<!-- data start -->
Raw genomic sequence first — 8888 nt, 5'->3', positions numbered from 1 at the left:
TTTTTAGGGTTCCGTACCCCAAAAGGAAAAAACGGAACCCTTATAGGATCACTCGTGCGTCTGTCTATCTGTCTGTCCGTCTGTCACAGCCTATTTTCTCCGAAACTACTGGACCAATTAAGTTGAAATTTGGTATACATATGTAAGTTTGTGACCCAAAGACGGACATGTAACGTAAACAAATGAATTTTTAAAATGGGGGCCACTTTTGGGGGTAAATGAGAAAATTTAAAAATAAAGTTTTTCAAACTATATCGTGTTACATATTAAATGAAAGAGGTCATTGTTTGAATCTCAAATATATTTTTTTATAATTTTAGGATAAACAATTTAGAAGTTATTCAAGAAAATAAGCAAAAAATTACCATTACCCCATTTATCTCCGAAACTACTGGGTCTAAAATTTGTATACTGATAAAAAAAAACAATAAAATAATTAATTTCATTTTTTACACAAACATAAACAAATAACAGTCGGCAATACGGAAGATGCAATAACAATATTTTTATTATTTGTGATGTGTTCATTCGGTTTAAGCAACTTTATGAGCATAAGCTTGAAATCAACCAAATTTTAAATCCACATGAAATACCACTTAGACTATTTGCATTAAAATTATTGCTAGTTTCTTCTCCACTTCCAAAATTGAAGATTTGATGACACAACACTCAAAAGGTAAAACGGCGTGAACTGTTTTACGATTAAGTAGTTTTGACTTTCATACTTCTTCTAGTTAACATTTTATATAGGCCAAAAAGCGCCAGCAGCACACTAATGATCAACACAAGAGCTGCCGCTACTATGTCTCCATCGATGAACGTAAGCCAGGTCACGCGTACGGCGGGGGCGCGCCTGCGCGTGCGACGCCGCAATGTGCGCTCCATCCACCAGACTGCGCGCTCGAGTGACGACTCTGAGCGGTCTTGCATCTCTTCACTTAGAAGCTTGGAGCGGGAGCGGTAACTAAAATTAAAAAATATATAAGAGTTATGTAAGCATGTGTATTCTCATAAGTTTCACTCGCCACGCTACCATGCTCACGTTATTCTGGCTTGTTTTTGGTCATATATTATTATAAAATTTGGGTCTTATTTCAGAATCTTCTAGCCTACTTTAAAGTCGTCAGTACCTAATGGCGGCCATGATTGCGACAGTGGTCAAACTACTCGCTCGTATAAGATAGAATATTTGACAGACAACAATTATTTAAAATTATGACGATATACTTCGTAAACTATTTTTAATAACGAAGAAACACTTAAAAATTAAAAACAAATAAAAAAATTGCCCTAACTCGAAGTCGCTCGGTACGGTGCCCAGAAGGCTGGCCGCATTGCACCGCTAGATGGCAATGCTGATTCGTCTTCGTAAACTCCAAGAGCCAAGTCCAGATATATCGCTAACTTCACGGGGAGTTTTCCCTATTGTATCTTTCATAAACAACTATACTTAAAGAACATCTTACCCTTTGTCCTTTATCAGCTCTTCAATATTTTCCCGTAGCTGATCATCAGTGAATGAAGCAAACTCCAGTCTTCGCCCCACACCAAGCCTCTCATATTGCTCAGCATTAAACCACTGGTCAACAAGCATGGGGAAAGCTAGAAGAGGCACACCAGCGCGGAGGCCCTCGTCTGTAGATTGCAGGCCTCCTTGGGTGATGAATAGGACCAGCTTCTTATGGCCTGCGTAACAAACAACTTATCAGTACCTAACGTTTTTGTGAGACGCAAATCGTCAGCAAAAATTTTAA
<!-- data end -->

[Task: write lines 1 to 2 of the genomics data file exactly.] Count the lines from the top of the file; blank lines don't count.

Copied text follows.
Raw genomic sequence first — 8888 nt, 5'->3', positions numbered from 1 at the left:
TTTTTAGGGTTCCGTACCCCAAAAGGAAAAAACGGAACCCTTATAGGATCACTCGTGCGTCTGTCTATCTGTCTGTCCGTCTGTCACAGCCTATTTTCTCCGAAACTACTGGACCAATTAAGTTGAAATTTGGTATACATATGTAAGTTTGTGACCCAAAGACGGACATGTAACGTAAACAAATGAATTTTTAAAATGGGGGCCACTTTTGGGGGTAAATGAGAAAATTTAAAAATAAAGTTTTTCAAACTATATCGTGTTACATATTAAATGAAAGAGGTCATTGTTTGAATCTCAAATATATTTTTTTATAATTTTAGGATAAACAATTTAGAAGTTATTCAAGAAAATAAGCAAAAAATTACCATTACCCCATTTATCTCCGAAACTACTGGGTCTAAAATTTGTATACTGATAAAAAAAAACAATAAAATAATTAATTTCATTTTTTACACAAACATAAACAAATAACAGTCGGCAATACGGAAGATGCAATAACAATATTTTTATTATTTGTGATGTGTTCATTCGGTTTAAGCAACTTTATGAGCATAAGCTTGAAATCAACCAAATTTTAAATCCACATGAAATACCACTTAGACTATTTGCATTAAAATTATTGCTAGTTTCTTCTCCACTTCCAAAATTGAAGATTTGATGACACAACACTCAAAAGGTAAAACGGCGTGAACTGTTTTACGATTAAGTAGTTTTGACTTTCATACTTCTTCTAGTTAACATTTTATATAGGCCAAAAAGCGCCAGCAGCACACTAATGATCAACACAAGAGCTGCCGCTACTATGTCTCCATCGATGAACGTAAGCCAGGTCACGCGTACGGCGGGGGCGCGCCTGCGCGTGCGACGCCGCAATGTGCGCTCCATCCACCAGACTGCGCGCTCGAGTGACGACTCTGAGCGGTCTTGCATCTCTTCACTTAGAAGCTTGGAGCGGGAGCGGTAACTAAAATTAAAAAATATATAAGAGTTATGTAAGCATGTGTATTCTCATAAGTTTCACTCGCCACGCTACCATGCTCACGTTATTCTGGCTTGTTTTTGGTCATATATTATTATAAAATTTGGGTCTTATTTCAGAATCTTCTAGCCTACTTTAAAGTCGTCAGTACCTAATGGCGGCCATGATTGCGACAGTGGTCAAACTACTCGCTCGTATAAGATAGAATATTTGACAGACAACAATTATTTAAAATTATGACGATATACTTCGTAAACTATTTTTAATAACGAAGAAACACTTAAAAATTAAAAACAAATAAAAAAATTGCCCTAACTCGAAGTCGCTCGGTACGGTGCCCAGAAGGCTGGCCGCATTGCACCGCTAGATGGCAATGCTGATTCGTCTTCGTAAACTCCAAGAGCCAAGTCCAGATATATCGCTAACTTCACGGGGAGTTTTCCCTATTGTATCTTTCATAAACAACTATACTTAAAGAACATCTTACCCTTTGTCCTTTATCAGCTCTTCAATATTTTCCCGTAGCTGATCATCAGTGAATGAAGCAAACTCCAGTCTTCGCCCCACACCAAGCCTCTCATATTGCTCAGCATTAAACCACTGGTCAACAAGCATGGGGAAAGCTAGAAGAGGCACACCAGCGCGGAGGCCCTCGTCTGTAGATTGCAGGCCTCCTTGGGTGATGAATAGGACCAGCTTCTTATGGCCTGCGTAACAAACAACTTATCAGTACCTAACGTTTTTGTGAGACGCAAATCGTCAGCAAAAATTTTAA